We have a bird that makes the same loud chirp over and over again.

  • Roberto Maldonado Post author

    I live in Connecticut (USA). It’s May and I have a nitinggale singing in the back yard. I’ve lived here for 5 years, always sleep with my window open once the weather allows it and never have I heard birds chirping at night, til now. Lol. I have to look up what birds sing at night, so I googled it and saw this video. Definitely a nitinggale no it’s beautiful lol

  • Dennis Post author

    Will someone tell that lady to shut the fuck up?

  • robmorgan1989 Post author

    Okay at song trush what is the faint bird song in background. I always thought it was an owl. Please help been annoying me for ages.

  • Dee Espn Post author

    I swear the night and gale sing in my back yard the singing is identical

  • Enki Post author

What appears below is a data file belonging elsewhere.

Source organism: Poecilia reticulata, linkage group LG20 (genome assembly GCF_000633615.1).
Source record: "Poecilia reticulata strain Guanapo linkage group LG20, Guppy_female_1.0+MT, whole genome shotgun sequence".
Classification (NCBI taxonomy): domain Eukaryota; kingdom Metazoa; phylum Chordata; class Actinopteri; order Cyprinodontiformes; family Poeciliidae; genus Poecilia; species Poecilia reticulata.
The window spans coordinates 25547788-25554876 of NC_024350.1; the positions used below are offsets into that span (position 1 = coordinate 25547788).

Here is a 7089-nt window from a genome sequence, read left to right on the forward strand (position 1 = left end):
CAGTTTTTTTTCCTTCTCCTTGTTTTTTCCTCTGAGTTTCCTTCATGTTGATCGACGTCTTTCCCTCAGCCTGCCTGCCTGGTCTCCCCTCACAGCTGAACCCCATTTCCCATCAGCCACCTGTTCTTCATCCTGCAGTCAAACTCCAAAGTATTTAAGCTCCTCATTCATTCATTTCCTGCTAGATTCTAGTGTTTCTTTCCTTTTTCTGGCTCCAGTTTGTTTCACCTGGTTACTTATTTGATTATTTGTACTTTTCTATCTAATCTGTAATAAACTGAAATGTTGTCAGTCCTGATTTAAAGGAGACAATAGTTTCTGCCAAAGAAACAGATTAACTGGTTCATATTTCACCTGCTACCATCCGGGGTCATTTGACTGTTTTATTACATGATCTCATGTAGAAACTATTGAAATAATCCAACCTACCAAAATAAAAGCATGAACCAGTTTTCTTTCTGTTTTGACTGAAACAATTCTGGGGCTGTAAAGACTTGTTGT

• Zixen Vernon Post author

    Omg it was a black bird! Right next my house since 1 AM it's 5AM and I have to get up now!!

  • Rick Wilson Post author

    W for 69

  • M Stephens Post author

    Are Nightingales in the mid-Atlantic/Northeastern USA? I believe that’s what I am hearing after midnight. It has a distinctive melody of five short trips followed by a pause and then usually another five short chirps And then it breaks out into a more sustained recognizable Melody. Does that sound typical of the Nightingale? Thank you.

  • M Stephens Post author